One thing Nikon did do that's a little better than before is they didn't force as many restrictions with Scene exposure modes. With previous low-end cameras, once you set a Scene exposure mode you usually were locked out of virtually all other settings. They've release a few of those locks (for example, in Sports exposure mode you can override Autofocus Area mode now (but still not White Balance).

The good news about handling is that the PASM exposure mode user who wants to control basic camera settings still can do their thing (though remember there are 15 items on the SHOOTING menu now, so scrolling through menus is going to be common). The buttons that do remain, like the exposure compensation and AE-L/AF-L button are right where we expect them to be. The basic Nikon DSLR functions all still remain at the core. Thank goodness, otherwise this camera would be a disaster.


top | home

No D3000 Guide

I've opted not to write a Complete Guide to the Nikon D3000. I may revisit that decision when the D3100 is out if the two cameras have enough overlap to justify putting them into a volume together. One reason why I decided against doing a D3000 Guide was that it would have meant spending well over a hundred pages "fixing" and explaining that darned Guide mode and thus would have turned more into a general book on photography than one on the camera.




Battery Life
Battery performance is good, about right for the intended user of the camera. I was able to get more than 1000 images to a charge. Nikon suggests that the camera gets 550 image for the CIPA standard test, and 2000 for their continuous release test. Actual use seems to fall in between those two test patterns. I never approached 2000 images in normal use, though I could duplicate Nikon's numbers with exactly their test procedure. But I also wasn't limited to just 550 images, either. The target user for this camera will do just fine with the battery life. The serious users who attempt to use this camera as a small and light every day shooter won't have any troubles with carrying an extra battery, especially since they're small and light.

Writing to Card
The D40, D40x, and D60 weren't exactly speed demons writing to the SD card, but they weren't slouches, either. The D3000 continues that tradition. It's worth moving to at least a Class 4 card with this camera, but anything above that tends to be overkill
. The camera supports SDHC for larger card sizes.

Autofocus System
Autofocus performance is excellent, and improved over previous models.

The use of the CAM1000 system was the one nice update to the camera, and the one thing that changed significantly in the performance area. Not only does this give the camera more area to find focus in, it supports better and more sophisticated focus tracking than the D40, D40x, and D60 bodies did. You don't quite get as much control as you do with the D90, but you get about the same focus performance at the same settings.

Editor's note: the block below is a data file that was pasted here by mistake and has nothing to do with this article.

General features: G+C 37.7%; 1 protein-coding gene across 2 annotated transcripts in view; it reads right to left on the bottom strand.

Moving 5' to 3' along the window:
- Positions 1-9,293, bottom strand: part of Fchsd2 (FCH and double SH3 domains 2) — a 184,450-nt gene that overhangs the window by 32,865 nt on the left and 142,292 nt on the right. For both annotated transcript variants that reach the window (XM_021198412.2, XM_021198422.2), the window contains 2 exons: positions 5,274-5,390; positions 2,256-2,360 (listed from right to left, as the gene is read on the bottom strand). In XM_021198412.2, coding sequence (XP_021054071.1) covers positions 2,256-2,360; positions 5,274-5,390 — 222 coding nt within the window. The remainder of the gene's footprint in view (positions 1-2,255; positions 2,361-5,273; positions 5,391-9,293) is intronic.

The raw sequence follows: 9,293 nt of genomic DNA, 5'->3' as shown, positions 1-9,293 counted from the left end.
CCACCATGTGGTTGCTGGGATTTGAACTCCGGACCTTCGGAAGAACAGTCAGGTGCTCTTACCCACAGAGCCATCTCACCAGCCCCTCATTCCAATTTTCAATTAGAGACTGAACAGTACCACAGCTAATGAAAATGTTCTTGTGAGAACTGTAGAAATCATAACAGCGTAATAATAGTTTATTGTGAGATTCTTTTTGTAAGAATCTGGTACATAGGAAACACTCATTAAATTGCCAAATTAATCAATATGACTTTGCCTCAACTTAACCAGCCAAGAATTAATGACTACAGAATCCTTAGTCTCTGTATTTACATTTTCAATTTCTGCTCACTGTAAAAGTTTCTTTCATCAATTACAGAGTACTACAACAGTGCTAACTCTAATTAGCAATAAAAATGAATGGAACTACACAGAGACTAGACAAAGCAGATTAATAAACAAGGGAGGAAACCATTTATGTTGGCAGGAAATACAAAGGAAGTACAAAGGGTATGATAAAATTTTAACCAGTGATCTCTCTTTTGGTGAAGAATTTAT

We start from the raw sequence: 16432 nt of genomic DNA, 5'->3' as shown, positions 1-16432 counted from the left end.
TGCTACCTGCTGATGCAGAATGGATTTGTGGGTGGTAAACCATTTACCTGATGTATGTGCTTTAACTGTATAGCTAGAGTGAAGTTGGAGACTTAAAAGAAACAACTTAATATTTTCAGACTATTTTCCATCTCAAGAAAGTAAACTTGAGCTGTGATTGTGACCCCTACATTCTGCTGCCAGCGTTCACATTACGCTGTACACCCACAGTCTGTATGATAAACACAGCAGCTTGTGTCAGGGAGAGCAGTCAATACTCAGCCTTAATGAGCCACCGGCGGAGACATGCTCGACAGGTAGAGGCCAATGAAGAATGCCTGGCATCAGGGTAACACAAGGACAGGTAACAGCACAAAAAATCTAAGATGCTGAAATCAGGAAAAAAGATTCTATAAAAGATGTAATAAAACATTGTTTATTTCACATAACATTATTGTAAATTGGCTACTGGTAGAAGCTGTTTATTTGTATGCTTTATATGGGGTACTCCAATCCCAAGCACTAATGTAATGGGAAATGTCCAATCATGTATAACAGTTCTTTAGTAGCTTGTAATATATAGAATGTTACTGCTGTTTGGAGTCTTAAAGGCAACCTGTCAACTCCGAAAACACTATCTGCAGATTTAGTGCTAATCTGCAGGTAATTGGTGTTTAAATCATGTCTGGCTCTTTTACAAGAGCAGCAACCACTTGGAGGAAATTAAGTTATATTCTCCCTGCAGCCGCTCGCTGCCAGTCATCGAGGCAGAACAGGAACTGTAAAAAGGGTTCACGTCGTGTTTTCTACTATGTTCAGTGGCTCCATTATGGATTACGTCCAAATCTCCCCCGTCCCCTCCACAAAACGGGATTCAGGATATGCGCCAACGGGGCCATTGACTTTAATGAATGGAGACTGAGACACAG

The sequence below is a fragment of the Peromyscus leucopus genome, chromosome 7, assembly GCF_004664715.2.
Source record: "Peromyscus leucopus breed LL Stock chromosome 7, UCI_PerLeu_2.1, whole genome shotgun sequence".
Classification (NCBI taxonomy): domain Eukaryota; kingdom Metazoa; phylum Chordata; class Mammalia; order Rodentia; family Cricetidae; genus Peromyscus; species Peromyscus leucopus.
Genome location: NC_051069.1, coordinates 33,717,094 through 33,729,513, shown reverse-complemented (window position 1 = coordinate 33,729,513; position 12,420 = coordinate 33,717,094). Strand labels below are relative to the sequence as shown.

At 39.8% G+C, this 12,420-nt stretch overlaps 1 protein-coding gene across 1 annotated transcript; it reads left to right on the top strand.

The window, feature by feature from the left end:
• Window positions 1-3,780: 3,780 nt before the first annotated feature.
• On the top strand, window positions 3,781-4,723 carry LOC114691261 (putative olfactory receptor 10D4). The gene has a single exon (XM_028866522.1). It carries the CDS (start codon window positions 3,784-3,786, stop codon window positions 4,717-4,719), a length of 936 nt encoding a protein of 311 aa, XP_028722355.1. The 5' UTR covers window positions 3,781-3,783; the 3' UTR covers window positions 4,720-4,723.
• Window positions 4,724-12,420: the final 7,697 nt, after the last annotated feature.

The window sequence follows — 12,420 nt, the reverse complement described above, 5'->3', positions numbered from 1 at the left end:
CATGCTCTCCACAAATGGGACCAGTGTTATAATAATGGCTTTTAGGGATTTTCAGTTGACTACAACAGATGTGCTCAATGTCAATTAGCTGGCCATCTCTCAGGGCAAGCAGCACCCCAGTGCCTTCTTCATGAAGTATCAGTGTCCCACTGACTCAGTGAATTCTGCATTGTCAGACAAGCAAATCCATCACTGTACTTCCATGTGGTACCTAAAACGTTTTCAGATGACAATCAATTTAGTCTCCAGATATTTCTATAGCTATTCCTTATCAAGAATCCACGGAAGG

Image Quality
I'll be darned if I can find anything worth commenting about beyond what I've already written with the D60 review. It's the same sensor run through the same EXPEED processing, and I don't see any change to any parameter that I can't write off to testing or sample deviation. (Why testing deviation? Because I can't exactly control the temperature at my testing station. It ranges from 70°F to 80°F during the year, and that's enough difference that it can produce small differences in noise. It's another reason why I test each camera more than once.)

Should You Get a D3000?
Probably not. There's only one group that I can recommend the camera to, and that is sophisticated DSLR users who want to build a small, light prime set. For example, using the chipped Voigtlanders and lenses with motors in them you could make a pretty small 20mm, 35mm, and 60mm (Tamron, not Nikon) kit. Add a 10.5mm and the Tamron 90mm and you've got fisheye to 135mm equivalent in five small lenses that complement the body well.

But the target user Nikon intended for this camera should avoid it--the camera is too confusing in the "easy" mode and too complicated in the "normal" mode. The D5000 is a better choice, all things considered (and has visibly better image quality).


  • Wide isn't wide. Nikon hasn't really produced a true wide angle that's small enough to complement this camera.
  • Noise at higher ISO values. While I'm perfectly happy with the ISO 100 to ISO 800 performance, some will want even better results.
  • Complicated for a beginner's camera. The "GUIDE" doesn't. The other menu system scrolls too much.


  • Great AF. The one step forward from the D60 is the better AF system. But remember, you need lenses with motors in them to use it.
  • Small and light. It's about the right size and weight for a "daily driver" camera you carry everywhere with you, at least if you couple it with some small primes. It holds up well, too. | Nikon | Gadgets | Writing | imho | Travel | Privacy statement | Copyright 2010 Thom Hogan. All rights reserved.